Facebook faces privacy questions

Just noticed this report on the BBC News website:

Facebook is to be quizzed about its data protection policies by the Information Commissioner's Office.

The investigation follows a complaint by a user of the social network who was unable to fully delete their profile even after terminating their account. Currently, personal information remains on Facebook's servers even after a user deactivates an account.

Facebook has said it believes its policy is in "full compliance with UK data protection law".

"We take the concerns of the ICO [Information Commissioner's Office] and our user's privacy very seriously and are committed to working with the ICO to maintain a trusted environment for all Facebook users and ensure compliance with UK law," said a statement from the site.

That'll be me they are talking about...

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Categories : Web, Tech

Number problems

I've just been looking at my son's maths homework, which is from the CGP Year Six Maths Workbook - Year Six in the UK is kids who are 10 to 11 years old. Here's the question:

a) How many hundreds in 4695?

I can think of four possible answers, depending on how you interpret the question:

  1. 6, i.e. the hundreds digit of 4695 is 6
  2. 600, i.e. the hundreds component of 4695 is 600
  3. 46, i.e. 100 goes into 4695 46 times, with 95 left over
  4. 46.95, i.e. 4695 ÷ 100

From previous experience with these books, it could be any of the first three possibilities, although the last one is an equally valid interpretation. No wonder the standard of maths in UK primary schools is so poor, if they have to use such frankly awful source material. Here's another example, from the next page:

Solve this problem.

17 × 6 + 98 ÷ 25 × 301 - 21 + 113 =        

If you think the answer is 1376.92, i.e. (17 × 6) + (98 ÷ 25 × 301) - 21 + 113, you'd be wrong. The answer they seem to be expecting is 2500, i.e. ((((((17 × 6) + 98) ÷ 25) × 301) - 21) + 113). I know that's the case because the kids aren't allowed to use calculators, so the answer will be an integer value. So much for the rules of operator precedence...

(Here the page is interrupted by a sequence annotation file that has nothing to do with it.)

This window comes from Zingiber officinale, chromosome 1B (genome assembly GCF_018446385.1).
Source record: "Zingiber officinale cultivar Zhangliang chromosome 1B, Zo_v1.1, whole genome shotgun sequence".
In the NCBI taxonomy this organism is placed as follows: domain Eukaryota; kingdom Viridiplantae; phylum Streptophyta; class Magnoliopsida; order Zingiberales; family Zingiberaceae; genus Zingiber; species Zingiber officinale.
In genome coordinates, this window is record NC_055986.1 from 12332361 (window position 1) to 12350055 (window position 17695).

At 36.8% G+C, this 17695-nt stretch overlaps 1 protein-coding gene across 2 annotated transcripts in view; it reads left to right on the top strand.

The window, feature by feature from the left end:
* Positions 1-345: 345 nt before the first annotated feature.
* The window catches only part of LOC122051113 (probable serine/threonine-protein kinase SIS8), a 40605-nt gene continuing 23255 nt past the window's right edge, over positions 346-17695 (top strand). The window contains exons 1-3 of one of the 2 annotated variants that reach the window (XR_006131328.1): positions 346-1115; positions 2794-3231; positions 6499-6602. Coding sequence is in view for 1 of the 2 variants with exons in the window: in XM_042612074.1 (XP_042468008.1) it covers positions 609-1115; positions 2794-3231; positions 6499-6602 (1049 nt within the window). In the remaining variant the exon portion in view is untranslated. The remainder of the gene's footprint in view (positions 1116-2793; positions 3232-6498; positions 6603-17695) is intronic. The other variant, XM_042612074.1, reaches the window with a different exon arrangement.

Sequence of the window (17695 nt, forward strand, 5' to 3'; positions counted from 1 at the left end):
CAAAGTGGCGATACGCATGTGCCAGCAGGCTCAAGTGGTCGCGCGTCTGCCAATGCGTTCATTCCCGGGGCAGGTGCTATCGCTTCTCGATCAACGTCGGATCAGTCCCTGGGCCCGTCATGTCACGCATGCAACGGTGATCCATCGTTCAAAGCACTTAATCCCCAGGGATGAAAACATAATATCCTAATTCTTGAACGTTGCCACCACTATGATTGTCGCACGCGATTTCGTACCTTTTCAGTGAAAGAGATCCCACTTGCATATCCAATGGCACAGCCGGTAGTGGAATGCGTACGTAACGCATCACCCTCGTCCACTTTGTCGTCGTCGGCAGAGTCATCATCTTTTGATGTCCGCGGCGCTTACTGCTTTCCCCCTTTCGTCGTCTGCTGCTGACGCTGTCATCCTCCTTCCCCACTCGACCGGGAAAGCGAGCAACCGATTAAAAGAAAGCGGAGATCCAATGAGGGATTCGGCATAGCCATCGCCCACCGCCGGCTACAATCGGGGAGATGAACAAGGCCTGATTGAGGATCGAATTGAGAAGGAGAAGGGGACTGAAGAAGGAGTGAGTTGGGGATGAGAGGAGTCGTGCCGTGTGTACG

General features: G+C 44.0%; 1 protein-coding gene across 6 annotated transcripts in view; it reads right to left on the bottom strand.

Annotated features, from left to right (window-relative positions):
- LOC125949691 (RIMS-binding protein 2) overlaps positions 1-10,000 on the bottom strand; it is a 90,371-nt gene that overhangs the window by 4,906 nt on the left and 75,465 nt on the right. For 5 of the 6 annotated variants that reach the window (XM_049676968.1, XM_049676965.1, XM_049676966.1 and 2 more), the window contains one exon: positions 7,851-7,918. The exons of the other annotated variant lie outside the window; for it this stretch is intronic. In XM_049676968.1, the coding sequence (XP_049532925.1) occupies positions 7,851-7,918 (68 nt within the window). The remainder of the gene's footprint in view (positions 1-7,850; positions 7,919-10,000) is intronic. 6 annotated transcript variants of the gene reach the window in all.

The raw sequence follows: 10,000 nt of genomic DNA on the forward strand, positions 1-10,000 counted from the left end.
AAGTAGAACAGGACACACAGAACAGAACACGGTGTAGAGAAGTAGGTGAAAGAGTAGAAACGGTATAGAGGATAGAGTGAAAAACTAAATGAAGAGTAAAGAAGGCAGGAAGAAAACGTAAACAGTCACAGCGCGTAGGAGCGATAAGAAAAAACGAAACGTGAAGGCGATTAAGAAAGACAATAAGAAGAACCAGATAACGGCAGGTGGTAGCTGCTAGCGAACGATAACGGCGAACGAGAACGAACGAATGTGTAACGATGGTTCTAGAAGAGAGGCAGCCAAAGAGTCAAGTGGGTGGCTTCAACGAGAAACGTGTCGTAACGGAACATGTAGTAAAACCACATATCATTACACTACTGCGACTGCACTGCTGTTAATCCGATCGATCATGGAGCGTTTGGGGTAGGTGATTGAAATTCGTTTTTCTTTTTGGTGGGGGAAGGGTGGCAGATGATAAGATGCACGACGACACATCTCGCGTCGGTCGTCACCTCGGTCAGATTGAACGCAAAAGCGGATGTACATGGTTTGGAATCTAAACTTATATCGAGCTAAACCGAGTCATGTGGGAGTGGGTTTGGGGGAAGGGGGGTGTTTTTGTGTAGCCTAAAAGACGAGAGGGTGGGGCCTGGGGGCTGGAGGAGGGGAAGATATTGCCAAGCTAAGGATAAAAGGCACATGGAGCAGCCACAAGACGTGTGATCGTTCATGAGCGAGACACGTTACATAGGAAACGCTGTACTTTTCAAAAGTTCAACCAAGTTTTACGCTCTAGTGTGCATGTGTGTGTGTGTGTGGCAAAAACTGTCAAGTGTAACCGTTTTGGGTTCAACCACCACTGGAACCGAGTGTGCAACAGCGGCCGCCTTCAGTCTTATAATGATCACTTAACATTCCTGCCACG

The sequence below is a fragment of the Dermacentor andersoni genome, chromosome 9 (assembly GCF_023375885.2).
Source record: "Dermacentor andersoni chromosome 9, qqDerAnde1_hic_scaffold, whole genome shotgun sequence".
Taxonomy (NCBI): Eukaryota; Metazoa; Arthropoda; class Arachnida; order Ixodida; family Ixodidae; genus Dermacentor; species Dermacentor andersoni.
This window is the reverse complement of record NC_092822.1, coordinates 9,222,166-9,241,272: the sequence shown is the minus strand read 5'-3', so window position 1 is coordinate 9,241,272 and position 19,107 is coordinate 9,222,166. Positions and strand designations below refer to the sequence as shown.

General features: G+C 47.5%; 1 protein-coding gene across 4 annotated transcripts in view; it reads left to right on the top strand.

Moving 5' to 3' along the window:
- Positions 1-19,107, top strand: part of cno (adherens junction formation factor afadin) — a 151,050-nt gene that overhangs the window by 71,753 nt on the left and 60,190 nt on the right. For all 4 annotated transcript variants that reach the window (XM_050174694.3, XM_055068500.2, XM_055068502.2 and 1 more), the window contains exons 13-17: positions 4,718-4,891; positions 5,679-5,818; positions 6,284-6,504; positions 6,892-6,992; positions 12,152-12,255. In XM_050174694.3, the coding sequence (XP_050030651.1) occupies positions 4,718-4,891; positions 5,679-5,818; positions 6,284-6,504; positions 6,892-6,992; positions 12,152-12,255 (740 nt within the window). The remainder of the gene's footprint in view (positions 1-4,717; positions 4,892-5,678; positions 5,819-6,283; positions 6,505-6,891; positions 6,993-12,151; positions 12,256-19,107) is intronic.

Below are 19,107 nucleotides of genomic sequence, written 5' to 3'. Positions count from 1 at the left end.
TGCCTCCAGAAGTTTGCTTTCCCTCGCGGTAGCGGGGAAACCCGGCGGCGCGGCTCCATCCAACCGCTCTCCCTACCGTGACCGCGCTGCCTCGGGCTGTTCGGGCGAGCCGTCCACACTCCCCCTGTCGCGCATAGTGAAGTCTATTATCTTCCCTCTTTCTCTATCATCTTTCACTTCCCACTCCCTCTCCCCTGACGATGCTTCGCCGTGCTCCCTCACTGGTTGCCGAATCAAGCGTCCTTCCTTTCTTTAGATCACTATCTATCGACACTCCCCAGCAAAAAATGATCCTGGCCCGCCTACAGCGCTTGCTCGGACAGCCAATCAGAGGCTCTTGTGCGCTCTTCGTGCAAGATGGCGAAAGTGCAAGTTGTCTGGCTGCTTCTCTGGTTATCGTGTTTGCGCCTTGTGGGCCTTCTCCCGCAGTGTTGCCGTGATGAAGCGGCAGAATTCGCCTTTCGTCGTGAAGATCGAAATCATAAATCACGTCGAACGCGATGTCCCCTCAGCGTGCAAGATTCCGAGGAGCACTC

p.s. Thanks to @kangcool for spotting the maths error in the original version ;-)

Categories : Personal, Family

Facebook: and so it begins...

I just came across this security advisory via The Register. A malicious Facebook application is using social engineering techniques to persuade people to install spyware/adware on their machines:

What happened is reasonably straightforward, sadly. The tremendous success and lightning fast expansion of Facebook (which, albeit resorting to debatable strategies as noted in a previous roundup, is undeniable) empowered the social networking giant with an impressive user base. Needless to say, in a digital world where web traffic equals money, such a user base attracts spammers, virus/spyware seeders, and other ethic-less online marketers like honey would attract flies.

I'm absolutely certain that this is just the first swell of an approaching tidal wave of Facebook malware. It isn't even a particularly clever example - it would be far more effective to use a Facebook application to harvest personal information whilst apparently offering a useful service, and then use the data elsewhere and/or at some time after the application harvested it. That would make it far more difficult for people to draw the connection between the harvesting app and the subsequent misuse of their personal data.

Currently there are more than 12,000 Facebook applications registered in Facebook. All you need to add an application to Facebook is an API key, and you can get one of those in seconds from the Facebook site, with no checking whatsoever by Facebook. The only mechanism Facebook seems to provide to 'protect' its users from malicious applications is a requirement that developers click on a checkbox to agree to Facebook's Developer Terms of Service. There's no vetting of the person applying for the API key, or of any applications they write.

After my previous experience of fighting with Facebook to get my account closed I'm not in the least bit surprised at their cavalier attitude to Facebook application security. I'm also doubtful that they have the resources necessary to vet 12,000+ applications even if they wanted to, and even if they did there's nothing to stop someone registering a benign version of the application and then activating the malign part after the application has been accepted.

I wonder if there's a need for an application that shows people just how much information they are agreeing to hand over when they install a Facebook application?

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Categories : Web, Tech